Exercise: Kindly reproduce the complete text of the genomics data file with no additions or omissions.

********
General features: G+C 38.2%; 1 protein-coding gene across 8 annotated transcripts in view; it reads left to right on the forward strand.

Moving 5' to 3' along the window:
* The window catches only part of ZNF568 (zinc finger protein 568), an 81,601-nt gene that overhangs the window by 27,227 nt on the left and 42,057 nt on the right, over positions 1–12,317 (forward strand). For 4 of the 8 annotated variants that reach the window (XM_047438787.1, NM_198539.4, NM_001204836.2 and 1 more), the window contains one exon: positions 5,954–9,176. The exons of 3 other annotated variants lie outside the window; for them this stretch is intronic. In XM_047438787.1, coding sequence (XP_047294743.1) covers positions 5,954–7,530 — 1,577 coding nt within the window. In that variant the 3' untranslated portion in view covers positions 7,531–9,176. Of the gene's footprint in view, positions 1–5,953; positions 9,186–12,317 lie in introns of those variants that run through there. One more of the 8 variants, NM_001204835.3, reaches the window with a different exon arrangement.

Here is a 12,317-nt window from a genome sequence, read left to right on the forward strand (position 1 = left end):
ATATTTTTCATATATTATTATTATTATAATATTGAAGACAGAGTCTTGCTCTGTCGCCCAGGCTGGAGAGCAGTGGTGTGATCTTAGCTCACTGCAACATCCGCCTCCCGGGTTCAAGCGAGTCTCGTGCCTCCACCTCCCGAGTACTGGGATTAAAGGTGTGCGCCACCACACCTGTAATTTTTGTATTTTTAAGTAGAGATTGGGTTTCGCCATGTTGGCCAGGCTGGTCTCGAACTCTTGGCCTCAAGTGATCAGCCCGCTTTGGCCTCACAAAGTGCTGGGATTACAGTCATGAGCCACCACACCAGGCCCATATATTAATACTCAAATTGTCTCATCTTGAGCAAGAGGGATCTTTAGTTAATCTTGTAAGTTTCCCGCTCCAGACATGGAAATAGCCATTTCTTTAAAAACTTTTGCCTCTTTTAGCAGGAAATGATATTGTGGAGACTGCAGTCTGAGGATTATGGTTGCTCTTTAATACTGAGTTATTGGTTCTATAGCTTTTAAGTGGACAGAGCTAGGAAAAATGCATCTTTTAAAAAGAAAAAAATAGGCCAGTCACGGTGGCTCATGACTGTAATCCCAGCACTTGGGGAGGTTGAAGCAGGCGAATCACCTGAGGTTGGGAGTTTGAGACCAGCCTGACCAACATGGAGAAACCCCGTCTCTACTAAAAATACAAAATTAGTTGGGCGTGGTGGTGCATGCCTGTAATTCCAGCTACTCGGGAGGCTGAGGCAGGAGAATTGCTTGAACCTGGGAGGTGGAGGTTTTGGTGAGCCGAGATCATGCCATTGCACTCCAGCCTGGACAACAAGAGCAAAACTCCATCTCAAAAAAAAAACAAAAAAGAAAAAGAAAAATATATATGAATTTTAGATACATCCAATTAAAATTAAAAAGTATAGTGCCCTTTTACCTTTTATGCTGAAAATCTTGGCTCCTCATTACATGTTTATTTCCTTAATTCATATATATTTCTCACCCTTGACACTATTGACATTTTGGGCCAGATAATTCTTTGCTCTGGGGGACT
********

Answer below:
General features: G+C 38.2%; 1 protein-coding gene across 8 annotated transcripts in view; it reads left to right on the forward strand.

Moving 5' to 3' along the window:
* The window catches only part of ZNF568 (zinc finger protein 568), an 81,601-nt gene that overhangs the window by 27,227 nt on the left and 42,057 nt on the right, over positions 1–12,317 (forward strand). For 4 of the 8 annotated variants that reach the window (XM_047438787.1, NM_198539.4, NM_001204836.2 and 1 more), the window contains one exon: positions 5,954–9,176. The exons of 3 other annotated variants lie outside the window; for them this stretch is intronic. In XM_047438787.1, coding sequence (XP_047294743.1) covers positions 5,954–7,530 — 1,577 coding nt within the window. In that variant the 3' untranslated portion in view covers positions 7,531–9,176. Of the gene's footprint in view, positions 1–5,953; positions 9,186–12,317 lie in introns of those variants that run through there. One more of the 8 variants, NM_001204835.3, reaches the window with a different exon arrangement.

Here is a 12,317-nt window from a genome sequence, read left to right on the forward strand (position 1 = left end):
ATATTTTTCATATATTATTATTATTATAATATTGAAGACAGAGTCTTGCTCTGTCGCCCAGGCTGGAGAGCAGTGGTGTGATCTTAGCTCACTGCAACATCCGCCTCCCGGGTTCAAGCGAGTCTCGTGCCTCCACCTCCCGAGTACTGGGATTAAAGGTGTGCGCCACCACACCTGTAATTTTTGTATTTTTAAGTAGAGATTGGGTTTCGCCATGTTGGCCAGGCTGGTCTCGAACTCTTGGCCTCAAGTGATCAGCCCGCTTTGGCCTCACAAAGTGCTGGGATTACAGTCATGAGCCACCACACCAGGCCCATATATTAATACTCAAATTGTCTCATCTTGAGCAAGAGGGATCTTTAGTTAATCTTGTAAGTTTCCCGCTCCAGACATGGAAATAGCCATTTCTTTAAAAACTTTTGCCTCTTTTAGCAGGAAATGATATTGTGGAGACTGCAGTCTGAGGATTATGGTTGCTCTTTAATACTGAGTTATTGGTTCTATAGCTTTTAAGTGGACAGAGCTAGGAAAAATGCATCTTTTAAAAAGAAAAAAATAGGCCAGTCACGGTGGCTCATGACTGTAATCCCAGCACTTGGGGAGGTTGAAGCAGGCGAATCACCTGAGGTTGGGAGTTTGAGACCAGCCTGACCAACATGGAGAAACCCCGTCTCTACTAAAAATACAAAATTAGTTGGGCGTGGTGGTGCATGCCTGTAATTCCAGCTACTCGGGAGGCTGAGGCAGGAGAATTGCTTGAACCTGGGAGGTGGAGGTTTTGGTGAGCCGAGATCATGCCATTGCACTCCAGCCTGGACAACAAGAGCAAAACTCCATCTCAAAAAAAAAACAAAAAAGAAAAAGAAAAATATATATGAATTTTAGATACATCCAATTAAAATTAAAAAGTATAGTGCCCTTTTACCTTTTATGCTGAAAATCTTGGCTCCTCATTACATGTTTATTTCCTTAATTCATATATATTTCTCACCCTTGACACTATTGACATTTTGGGCCAGATAATTCTTTGCTCTGGGGGACT